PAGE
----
What Does NSA Stand For?

For Narcissistic Street Art, of course.


Teufelsberg, meaning “devil’s mountain,” is actually the name of the man-made hill on which the Field Station sits. The site was chosen for its height rather than its obscure location, but the fact that it’s situated slap-bang in the middle of the Grunewald forest, requiring at least 30 minutes of uphill hiking to reach it from an S-Bahn train, does enhance the sense that it’s shrouded in mystery…

When the NSA left in the early ’90s, it took all its equipment with it. Reports about the activities that took place at Teufelsberg are classified until 2022. But even then, we may not find out much.

A Sound Panzer?

What will they tank of next?

The Sound Tank (or “Sound Panzer,” as Nowak refers to it in the video) is a reconfigured mini-dump truck that Nowak was able to transform into a colossal mobile soundsystem. Nowak designed the bass-bumping vehicle’s giant speaker wall with a hydraulic system, enabling him to raise it upright and point the 13 loudspeakers and three 18-inch subwoofers at any target.

Someone fired a gun next to Nowak’s ear as a young child, and as a result the artist lost the ability to hear high frequencies with his right ear. “That experience brought home to me the extent to which sound can shape reality,” Nowak muses in the video.

PS: For those interested in old school NSA stuff, there are some good shots of what is left of the old Teufelsberg facility in the video, too.

A Pissed Off Germany Will Now Close This Here Listening Station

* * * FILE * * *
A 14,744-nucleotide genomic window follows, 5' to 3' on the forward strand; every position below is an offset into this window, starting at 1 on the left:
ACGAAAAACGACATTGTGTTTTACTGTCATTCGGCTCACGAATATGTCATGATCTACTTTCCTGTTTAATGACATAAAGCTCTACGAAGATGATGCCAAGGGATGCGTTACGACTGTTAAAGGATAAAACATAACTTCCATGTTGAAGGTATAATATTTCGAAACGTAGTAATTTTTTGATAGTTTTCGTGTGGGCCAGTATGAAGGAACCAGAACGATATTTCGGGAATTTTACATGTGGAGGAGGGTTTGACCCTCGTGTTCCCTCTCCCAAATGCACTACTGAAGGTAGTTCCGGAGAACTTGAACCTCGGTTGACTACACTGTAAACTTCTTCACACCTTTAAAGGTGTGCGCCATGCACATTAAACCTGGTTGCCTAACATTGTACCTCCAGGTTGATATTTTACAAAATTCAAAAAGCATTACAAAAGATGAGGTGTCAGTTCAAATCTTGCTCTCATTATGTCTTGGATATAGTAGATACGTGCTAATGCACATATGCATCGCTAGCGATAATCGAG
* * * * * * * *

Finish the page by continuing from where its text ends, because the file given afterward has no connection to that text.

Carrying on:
Among others. So there, Amerika.

Who cares that these things have either already been closed down for years or no longer serve any practical purpose anymore? The German government is now going to demonstratively cancel a Cold War-era surveillance pact with the United States and Britain following concerns about their alleged electronic eavesdropping in Germany.

And who cares that this is clearly a symbolic gesture and therefore has no practical consequences for intelligence cooperation between these countries? It’s election time.

“This is a necessary and proper consequence of the recent debate about protecting personal privacy.”

The details of Anglo-American snooping on German citizens remain unclear and confusing, but many Germans have already bought the “utterly senseless narrative”, as Hans-Peter Friedrich, Germany’s interior minister, lamented this week, that “thousands of Americans are sitting down reading our e-mails and listening to our phone calls”.